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How does your relationship with your mom impact your romantic relationships?
First, it affects who you are attracted to. People tend to be drawn toward partners who are "familiar" and who psychologically resemble their parents in some way, whether for good or for bad.
And once you’re in a committed couple relationship, you tend to repeat the relationship dance that you learned from your mother. You likely repeat both the behaviours she modelled for you and the ways she conditioned you to behave in relation to her. This learning is deep seated and can be unconscious.
Some leading couple researchers have found that old traumas and unresolved issues from childhood can get triggered in the intimate attachment of the couple relationship. This can cause significant distress in a couple's relationship until the issues are addressed.
This year, take stock of how your relationship with your mother has affected your relationship with your romantic partner.
If you have a mostly positive relationship with your mother:
First off, celebrate! You are a lucky person indeed. The quality of your relationship with your mother can greatly affect your sense of security and well-being in adulthood, especially for women. If you're blessed to have a caring mother who respects your boundaries, you are more likely to thrive and feel well in your life, and your couple relationship is likely to have also benefitted from this stability.
Next, consider the ways that your mom has positively affected your life. Connect to a sense of gratitude for the great gift she has given you. You may want to convey to her your appreciation for the job she has done.
Page 1 of 2 -- Discover simple and useful tips to help cope if you have a diffucult relationship with your mother on page 2
Then acknowledge any negatives. No parent can possibly be perfect. Even though your mother has been great, don't deny any aspects of her mothering that may have inadvertently affected you negatively or that may be playing out in your romantic relationship. See below for some ideas.
If you have a more difficult relationship with your mother:
If this is the case then it is much more likely that you have struggled with difficulties in your dating or couple relationships. Old wounds may be leading you to react negatively to your partner, causing conflict. Or perhaps you pick partners who are needy because you were often a caretaker for your mother. Maybe you are stuck in an unhealthy pattern with your mother today, creating stress in your relationship with your partner. Or maybe your mom wasn’t safe, so you shut down to protect yourself and prevent closeness with your partner.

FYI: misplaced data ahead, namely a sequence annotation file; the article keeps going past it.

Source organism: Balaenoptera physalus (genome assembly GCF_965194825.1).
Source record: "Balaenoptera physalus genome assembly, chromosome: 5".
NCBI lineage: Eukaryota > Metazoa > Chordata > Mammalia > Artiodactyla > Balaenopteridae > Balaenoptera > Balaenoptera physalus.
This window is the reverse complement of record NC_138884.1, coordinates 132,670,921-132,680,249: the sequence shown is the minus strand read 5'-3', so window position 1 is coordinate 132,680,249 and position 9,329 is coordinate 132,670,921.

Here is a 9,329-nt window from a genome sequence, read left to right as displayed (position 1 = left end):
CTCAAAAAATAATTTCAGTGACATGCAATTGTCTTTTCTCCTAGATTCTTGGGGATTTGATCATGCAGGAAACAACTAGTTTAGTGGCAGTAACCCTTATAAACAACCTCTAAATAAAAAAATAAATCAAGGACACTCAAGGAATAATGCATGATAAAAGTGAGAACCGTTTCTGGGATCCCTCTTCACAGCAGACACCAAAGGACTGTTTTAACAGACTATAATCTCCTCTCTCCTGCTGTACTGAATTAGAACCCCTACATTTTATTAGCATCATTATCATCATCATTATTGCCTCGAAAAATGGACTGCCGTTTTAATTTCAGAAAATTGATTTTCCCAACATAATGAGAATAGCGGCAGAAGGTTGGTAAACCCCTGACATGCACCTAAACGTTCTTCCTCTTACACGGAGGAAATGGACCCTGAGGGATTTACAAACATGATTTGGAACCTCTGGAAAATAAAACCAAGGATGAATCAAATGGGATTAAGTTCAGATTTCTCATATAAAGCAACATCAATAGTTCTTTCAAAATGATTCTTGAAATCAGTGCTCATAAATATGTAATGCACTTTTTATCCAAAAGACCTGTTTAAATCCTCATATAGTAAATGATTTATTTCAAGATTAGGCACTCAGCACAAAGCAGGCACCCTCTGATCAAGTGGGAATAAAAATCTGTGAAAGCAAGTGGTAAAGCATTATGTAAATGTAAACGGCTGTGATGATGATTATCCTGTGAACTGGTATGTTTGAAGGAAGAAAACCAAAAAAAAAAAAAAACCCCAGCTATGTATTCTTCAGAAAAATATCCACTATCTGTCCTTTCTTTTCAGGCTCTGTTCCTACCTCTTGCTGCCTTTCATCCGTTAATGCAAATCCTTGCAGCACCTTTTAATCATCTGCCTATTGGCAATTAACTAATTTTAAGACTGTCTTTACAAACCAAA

It is crucial that you work toward your own healing. Addressing these issues head on usually helps improve your couple relationship, and it’s also good for your own health and well-being.
Here are some ideas to help you heal:
Personal counselling: Find a supportive therapist who can help you work through the issues, set boundaries and cope.
Couple counselling: Find a good couple therapist who can help you and your partner develop more supportive patterns together.
Work on yourself: Journalling, meditation and yoga are all excellent modalities for releasing negative emotions and connecting to the authentic, powerful part of yourself.
Self-care: Be the mother to yourself that you wish she could have been. Eat well. Exercise. Get enough sleep. Treat yourself to a massage or a nice, hot bath. The better shape you are in, the better a partner you'll be to your significant other.
Self-help reading: Read books about couple relationship skills and gather new ideas about how to strengthen your romantic relationship or dating habits.
Finally, consider how this important relationship has affected your life. Celebrate the riches of your relationship with your mom and assess what you might need to heal or what you want to change. You may also want to reflect on the kind of mother you want to be if you have children of your own.
Carole-Anne Vatcher, MSW, RSW is a Therapist and Relationship Coach for women. She works with women in person in her private practice in Kingston, Ontario and via telephone with women across Canada. For more information or if you are interested in working with Carole-Anne visit her website at www.carole-annevatcher.com.
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